PIQUA — Almost a year into a nearly three-year construction project, several settling tanks and buildings are beginning to appear at the Wastewater Treatment Plant where quarry field was located a year ago.
In eight months of construction, the plant is seeing the building of three final settling clarifier tanks that are 125 feet in diameter by 16 feet deep. The plant is also seeing the beginnings of the extended aeration oxidation ditches and a head works building start to form.
The installation of a 42-inch pipeline that will be 42 feet underground is also under way, Wastewater Treatment Plant Superintendent Chris Melvin explained. The pipeline will attach the plant’s existing wet well and run to the new wet well and the head works building, which will also include an electrical room, switchgear for the new 1500KW standalone generator, a control room, and a heated dumpster area.
From the head works building, the flow will proceed to both of the new extended aeration oxidation ditches, Melvin said. The extended aeration oxidation ditches have a serpentine flow pattern and modulation zones for biological nutrient removal, including phosphorus and nitrogen that can contribute to harmful algae blooms.
The oxidation ditches also qualified the city to be eligible for a zero percent interest loan for a portion of the project due to it removing biological nutrients.
“We’re going to save $21 million in interest,” Melvin said.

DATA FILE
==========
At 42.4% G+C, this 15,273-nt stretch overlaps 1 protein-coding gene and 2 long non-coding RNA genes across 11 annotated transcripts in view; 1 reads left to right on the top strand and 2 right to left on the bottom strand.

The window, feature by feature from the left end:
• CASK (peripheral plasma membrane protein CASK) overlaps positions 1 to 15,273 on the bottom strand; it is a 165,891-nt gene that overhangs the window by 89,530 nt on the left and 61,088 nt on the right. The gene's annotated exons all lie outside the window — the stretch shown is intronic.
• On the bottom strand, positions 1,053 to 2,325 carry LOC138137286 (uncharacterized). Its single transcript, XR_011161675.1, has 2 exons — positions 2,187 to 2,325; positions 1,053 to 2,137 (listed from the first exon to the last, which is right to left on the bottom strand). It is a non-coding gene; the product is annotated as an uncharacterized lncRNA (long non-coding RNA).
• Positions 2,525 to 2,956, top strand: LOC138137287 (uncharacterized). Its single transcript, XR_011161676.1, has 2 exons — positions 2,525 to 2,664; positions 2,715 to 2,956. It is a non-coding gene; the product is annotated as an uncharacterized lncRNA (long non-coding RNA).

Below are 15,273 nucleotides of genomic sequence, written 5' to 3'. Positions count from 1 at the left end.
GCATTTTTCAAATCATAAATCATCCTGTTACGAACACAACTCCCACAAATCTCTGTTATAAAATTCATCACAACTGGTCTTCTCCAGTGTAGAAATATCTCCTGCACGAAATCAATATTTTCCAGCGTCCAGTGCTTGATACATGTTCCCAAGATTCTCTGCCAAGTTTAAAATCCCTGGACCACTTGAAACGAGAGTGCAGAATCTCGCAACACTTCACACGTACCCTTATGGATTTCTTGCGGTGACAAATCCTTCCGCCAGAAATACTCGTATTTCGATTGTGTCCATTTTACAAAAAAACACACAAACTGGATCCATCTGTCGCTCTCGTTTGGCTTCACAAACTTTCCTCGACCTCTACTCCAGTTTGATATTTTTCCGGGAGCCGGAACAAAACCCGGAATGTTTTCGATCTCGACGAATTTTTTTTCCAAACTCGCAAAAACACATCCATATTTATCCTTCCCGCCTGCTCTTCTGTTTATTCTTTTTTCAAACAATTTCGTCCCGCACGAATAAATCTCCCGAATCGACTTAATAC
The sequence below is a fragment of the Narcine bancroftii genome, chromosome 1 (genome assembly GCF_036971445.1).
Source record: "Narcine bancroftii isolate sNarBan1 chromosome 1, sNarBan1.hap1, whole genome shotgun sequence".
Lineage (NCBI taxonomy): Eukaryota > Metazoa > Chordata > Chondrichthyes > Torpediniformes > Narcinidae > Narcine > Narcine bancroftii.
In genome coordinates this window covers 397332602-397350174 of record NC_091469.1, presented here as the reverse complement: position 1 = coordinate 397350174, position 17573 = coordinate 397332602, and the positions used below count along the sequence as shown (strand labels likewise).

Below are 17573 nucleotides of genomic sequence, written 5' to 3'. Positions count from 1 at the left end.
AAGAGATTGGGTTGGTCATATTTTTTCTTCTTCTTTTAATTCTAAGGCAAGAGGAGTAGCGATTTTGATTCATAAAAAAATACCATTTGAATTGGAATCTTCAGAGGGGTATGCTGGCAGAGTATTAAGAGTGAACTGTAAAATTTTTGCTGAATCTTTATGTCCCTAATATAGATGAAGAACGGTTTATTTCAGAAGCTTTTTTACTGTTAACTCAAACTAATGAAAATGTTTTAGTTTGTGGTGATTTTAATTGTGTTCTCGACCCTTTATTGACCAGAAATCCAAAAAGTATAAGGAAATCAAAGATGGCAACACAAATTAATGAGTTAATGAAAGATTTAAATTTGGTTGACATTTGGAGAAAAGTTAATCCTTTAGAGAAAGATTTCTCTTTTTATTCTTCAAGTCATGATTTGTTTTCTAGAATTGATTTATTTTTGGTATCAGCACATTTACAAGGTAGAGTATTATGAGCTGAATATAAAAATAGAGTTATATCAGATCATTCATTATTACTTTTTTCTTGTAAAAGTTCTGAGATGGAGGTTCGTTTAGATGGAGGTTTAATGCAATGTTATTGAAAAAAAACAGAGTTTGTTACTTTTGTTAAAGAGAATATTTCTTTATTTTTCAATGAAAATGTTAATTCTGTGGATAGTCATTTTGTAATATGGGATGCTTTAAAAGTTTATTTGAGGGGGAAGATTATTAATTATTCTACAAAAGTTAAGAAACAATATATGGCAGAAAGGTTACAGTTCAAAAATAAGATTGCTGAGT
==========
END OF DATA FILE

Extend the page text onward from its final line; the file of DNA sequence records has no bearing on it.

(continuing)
From the oxidation ditches, the flow will go into the final clarifiers, which are settling tanks for the continued removal of solids.
Between these final clarifiers will be a new secondary control building, the basement of which will consist of four return-activated sludge pumps and two waste-activated sludge pumps, Melvin explained. The return pumps can either pump directly from an individual clarifier tank or draw from all the clarifier tanks at once. The waste-activated sludge flows are going to be pumped to a repurposed sludge storage tank, where a new aerated grid and new blowers are being placed, according to Melvin.
Effluent flow from the final clarifiers will travel to a modified chlorine contact and post aeration system, and these tanks are being converted to a new UV disinfection station, Melvin said. UV light requires more energy, but it is a safer way to disinfect the flow than with chlorine and sulphur dioxide.
The head works structure, oxidation ditches, final clarifiers, and secondary control building are all being built on abandoned quarry land that Piqua Materials Inc. donated to the city of Piqua.
The project was mandated to eliminate the city’s sanitary sewer overflow (SSO), or untreated wastewater that overflows into the Great Miami River. The renovations will allow the plant to accommodate 8.7 million gallons of wastewater flow per day (MGD) and a new peak hourly flow of 22.5 MGD. Design flow is nearly twice that of existing and new peak flow is nearly triple the current peak flow, according to Melvin.
Peterson Construction Company is completing the construction of the upgrades and expansion of the $40 million project. The project is being funded through a loan from the Ohio EPA Department of Environmental Financial Assistance (DEFA) for the project. Construction is scheduled to be complete in the summer of 2020.
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